recording mixed DJ sets and using Ardour to add samples live

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mickyh1971
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Joined: 2012-03-25
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Hi thank you for taking time to hopfully give me sum much needed guildance. ive been mixing vynal for over 20 years and recently upgraded and trying to get into the digital age. i now mix using the Numark IDJ2. im looking to record my mix sets but also add samples and effects live whilst in the mix . and after maybe repair anymistakes i may make. i dont want the software to do the mixing for me like lots of programs do. i dont see the point in that you may as well just stick on a cd, sit back and listen ,im very able to mix well myself. is Ardour the right software for my needs? im fairly new to linux also. im prepared to put the time and effort required into mastering Ardour but first i need to know that this is right for my needs , words of wisdom and and point in the right direction will be most apprectiated,many thanks mick

kelleydv
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Joined: 2011-06-03
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What do you mean by "mixing"? I think you just mean in the DJ-sense of running two tracks back-to-back seamlessly. If that is the case, all you would really need is a two-channel audio interface to record the audio. You wouldn't be able to do any corrections this way though.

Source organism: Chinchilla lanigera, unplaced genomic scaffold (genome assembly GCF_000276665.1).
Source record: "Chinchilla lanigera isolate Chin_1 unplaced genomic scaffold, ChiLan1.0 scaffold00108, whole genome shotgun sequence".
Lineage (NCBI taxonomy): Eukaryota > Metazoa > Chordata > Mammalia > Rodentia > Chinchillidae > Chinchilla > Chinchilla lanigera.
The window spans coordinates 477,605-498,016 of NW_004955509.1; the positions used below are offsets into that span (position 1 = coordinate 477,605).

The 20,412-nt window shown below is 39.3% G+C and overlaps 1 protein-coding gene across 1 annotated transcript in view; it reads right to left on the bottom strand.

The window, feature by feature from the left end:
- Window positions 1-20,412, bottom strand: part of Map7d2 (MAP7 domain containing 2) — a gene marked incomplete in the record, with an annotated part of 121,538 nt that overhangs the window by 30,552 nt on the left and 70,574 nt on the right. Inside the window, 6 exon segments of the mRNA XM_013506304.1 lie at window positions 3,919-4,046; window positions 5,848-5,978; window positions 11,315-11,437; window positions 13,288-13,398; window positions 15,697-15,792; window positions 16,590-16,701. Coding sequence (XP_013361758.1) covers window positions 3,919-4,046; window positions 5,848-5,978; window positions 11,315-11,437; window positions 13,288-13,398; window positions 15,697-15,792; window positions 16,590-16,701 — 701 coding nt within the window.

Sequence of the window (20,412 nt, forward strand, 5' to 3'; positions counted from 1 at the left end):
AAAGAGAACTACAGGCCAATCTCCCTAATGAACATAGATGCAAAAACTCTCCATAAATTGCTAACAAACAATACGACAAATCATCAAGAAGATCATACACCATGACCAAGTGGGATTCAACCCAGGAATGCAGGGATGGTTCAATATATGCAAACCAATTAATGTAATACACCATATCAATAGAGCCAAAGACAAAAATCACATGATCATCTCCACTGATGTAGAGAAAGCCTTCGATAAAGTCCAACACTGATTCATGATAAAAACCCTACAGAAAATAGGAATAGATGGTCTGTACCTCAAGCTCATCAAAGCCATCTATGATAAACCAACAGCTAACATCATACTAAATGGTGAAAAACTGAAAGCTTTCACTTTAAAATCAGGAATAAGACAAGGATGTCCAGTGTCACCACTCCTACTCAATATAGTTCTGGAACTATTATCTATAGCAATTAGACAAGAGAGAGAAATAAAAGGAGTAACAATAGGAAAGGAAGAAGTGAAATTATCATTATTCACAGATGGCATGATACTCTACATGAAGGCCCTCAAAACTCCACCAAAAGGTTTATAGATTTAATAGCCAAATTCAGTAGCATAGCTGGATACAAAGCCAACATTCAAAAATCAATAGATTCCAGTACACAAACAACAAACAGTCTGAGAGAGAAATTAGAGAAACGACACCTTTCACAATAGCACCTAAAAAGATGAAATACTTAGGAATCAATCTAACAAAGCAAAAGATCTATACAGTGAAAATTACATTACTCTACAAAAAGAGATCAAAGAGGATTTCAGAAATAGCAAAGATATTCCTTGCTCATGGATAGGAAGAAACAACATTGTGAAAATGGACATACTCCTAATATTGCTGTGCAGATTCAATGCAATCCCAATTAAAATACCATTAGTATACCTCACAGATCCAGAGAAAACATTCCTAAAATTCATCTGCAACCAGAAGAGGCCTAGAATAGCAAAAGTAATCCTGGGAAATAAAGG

Quick glance at the IDJ2 and it looks like there are multiple outputs, so there are probably some designed for what you want to do. If you want to make corrections after the fact, you will need four channels on your interface (for two stereo tracks).

As for adding samples, I recommend a midi interface. They come on some audio interfaces. You could then use a midi keyboard (I have an m-audio trigger finger that I love) to trigger samples/midi instruments in Ardour. The trigger finger doesn't require an interface because I can just go straight to the computer via usb. If you don't know midi, it is an instrument that produces numbers, not sounds, and you need a computer of some fashion to make your sounds. The wonderful thing about midi is you can fix and change LOTS of stuff after the fact in DAWs like Ardour. A3 is the only version that records midi, and it's still beta but hopefully not for long :)

If you want to use Ardour to add digital effects to your music tracks (like eq, echo, etc.), you may as well ditch the mixer and do the whole thing from Ardour. There are ways to control parameters in Ardour real-time with midi controllers. Abelton Live and other DAWs are kind of designed for this type of use, but I don't have much experience there. I don't see any reason, however, why Ardour wouldn't do a great job. JACK (which you'll learn about from using Ardour) is also really intuitive with a GUI and gives you a lot of freedom for routing signals.